Autonomous skateboards could be the basis of urban transport of the future
No one really knows what the future of urban transportation looks like, but chances are it will involve an electric skateboard.
Why is this important: Car manufacturers like Citroën imagine a future based on the same basic foundation: A “skateboard” chassis made up of a flat battery and four wheels. What goes on above the skateboard is open to interpretation – from the robotic axis to delivery vans and more.
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Driving the news: Citroën and two other big French companies are showcasing breathtaking new concepts, including a rolling hotel lounge and a wheeled gym, all connected to an autonomous robot known as the Citroën Skate.
Citroën has partnered with Europe’s largest hotel company, Accor, and outdoor advertising giant JCDecaux, also a leader in urban bicycle rental, as part of an autonomous mobility initiative called The Urban Collëctif.
Together, they came up with around 60 autonomous driving experiences that would allow people to explore cities in new ways.
How it works: The concepts – all futuristic and not ready for a street corner near you – are based on Citroën’s vision for an “open source mobility model” that adapts to diverse needs.
Accor, for example, wishes to extend the customer experience outside the walls of its hotels:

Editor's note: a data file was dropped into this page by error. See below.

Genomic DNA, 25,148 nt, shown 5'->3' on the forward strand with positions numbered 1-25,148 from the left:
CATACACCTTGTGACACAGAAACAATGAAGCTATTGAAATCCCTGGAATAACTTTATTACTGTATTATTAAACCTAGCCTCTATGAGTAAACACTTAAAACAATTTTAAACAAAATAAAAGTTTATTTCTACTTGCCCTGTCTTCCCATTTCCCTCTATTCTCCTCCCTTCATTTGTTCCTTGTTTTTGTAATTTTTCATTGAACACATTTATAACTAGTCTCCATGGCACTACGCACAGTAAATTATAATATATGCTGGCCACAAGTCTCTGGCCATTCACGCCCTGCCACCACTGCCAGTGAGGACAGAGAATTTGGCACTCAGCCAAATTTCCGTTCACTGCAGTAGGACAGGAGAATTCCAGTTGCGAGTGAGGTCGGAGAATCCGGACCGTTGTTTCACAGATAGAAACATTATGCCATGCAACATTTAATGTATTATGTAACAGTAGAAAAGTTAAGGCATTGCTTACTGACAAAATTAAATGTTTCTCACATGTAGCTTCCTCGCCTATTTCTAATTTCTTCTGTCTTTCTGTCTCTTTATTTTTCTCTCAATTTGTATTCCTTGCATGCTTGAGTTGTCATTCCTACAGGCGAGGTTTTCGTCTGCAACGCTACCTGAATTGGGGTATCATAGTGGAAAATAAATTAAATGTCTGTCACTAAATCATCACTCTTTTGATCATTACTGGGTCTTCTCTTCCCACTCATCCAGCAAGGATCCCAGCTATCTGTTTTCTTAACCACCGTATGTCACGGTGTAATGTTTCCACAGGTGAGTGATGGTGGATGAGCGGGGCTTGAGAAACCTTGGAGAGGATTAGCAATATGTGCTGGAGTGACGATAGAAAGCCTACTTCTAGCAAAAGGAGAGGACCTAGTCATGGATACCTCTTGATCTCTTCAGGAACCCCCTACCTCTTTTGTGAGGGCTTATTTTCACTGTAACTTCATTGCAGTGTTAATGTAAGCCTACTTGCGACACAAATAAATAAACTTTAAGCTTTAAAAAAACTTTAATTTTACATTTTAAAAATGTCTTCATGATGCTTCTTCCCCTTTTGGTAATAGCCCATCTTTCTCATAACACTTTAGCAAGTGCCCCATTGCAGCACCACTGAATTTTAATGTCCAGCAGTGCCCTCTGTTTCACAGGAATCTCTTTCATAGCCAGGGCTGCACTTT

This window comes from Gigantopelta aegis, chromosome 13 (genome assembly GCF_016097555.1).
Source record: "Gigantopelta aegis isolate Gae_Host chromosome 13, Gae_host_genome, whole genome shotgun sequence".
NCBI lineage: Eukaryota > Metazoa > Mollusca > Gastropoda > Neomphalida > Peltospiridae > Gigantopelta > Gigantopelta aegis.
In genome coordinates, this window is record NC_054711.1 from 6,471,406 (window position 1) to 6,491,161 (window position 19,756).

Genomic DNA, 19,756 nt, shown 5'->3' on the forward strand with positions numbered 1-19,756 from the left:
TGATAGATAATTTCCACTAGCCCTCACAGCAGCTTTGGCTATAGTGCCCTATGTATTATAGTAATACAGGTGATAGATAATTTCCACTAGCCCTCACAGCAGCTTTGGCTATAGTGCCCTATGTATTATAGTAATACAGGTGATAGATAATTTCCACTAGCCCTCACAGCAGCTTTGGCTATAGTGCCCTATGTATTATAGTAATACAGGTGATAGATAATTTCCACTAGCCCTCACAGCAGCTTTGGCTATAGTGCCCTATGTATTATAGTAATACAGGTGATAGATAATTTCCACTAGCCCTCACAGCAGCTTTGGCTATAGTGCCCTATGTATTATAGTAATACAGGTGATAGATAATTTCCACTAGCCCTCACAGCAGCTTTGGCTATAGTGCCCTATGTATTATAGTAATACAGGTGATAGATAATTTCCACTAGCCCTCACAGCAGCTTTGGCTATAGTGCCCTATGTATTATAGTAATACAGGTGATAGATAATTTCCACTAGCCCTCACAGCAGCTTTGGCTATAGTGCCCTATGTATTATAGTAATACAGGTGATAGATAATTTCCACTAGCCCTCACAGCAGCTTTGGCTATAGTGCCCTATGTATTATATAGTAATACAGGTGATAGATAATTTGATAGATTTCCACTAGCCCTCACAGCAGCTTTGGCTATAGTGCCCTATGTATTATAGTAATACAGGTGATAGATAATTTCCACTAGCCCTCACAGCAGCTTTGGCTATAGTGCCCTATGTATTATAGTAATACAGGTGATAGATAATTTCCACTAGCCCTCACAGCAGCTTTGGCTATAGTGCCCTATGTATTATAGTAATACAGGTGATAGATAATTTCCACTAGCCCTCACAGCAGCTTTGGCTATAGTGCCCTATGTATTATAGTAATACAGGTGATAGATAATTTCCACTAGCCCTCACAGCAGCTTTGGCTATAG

Travelling, it would therefore be a chic lounge – with a bar and a virtual connection with the concierge – to transport travelers and their luggage from the station to the hotel.
Fitness power would be a moving vehicle with a rower and stationary bike for travelers who want to train while driving through town.
City supplier would be an open-air rolling park, with a green roof over your head and interactive screens to plan your excursion.
Funny details: The most interesting feature of the Citroën Skate could be its Goodyear tires: they are spherical, which would allow the pods to move in any direction.
Yes, but: The Citroën Skate is designed to run in dedicated lanes, which means that they go in roughly one direction. Having dedicated lanes would improve traffic flow by 35%, says Citroën.
Citroën chief design officer Pierre Leclercq said his team came up with more than 60 capsule ideas in just two days, ranging from a mobile optician to a hair salon, Car Magazine reported.
The context: While other car makers haven’t shown such distant concepts, almost all of them are working on some sort of modular skateboard platform that will be the basis for new models.
GM, for example, designs luxury cars, pickup trucks, delivery vans and cruise robots on its Ultium EV platform.
Toyota’s e-Palette can be customized for drivers or freight.
The bottom line: Autonomous electric vehicles could potentially change the way people experience city life – making roads safer and less congested while connecting them to jobs, housing, shopping and entertainment.
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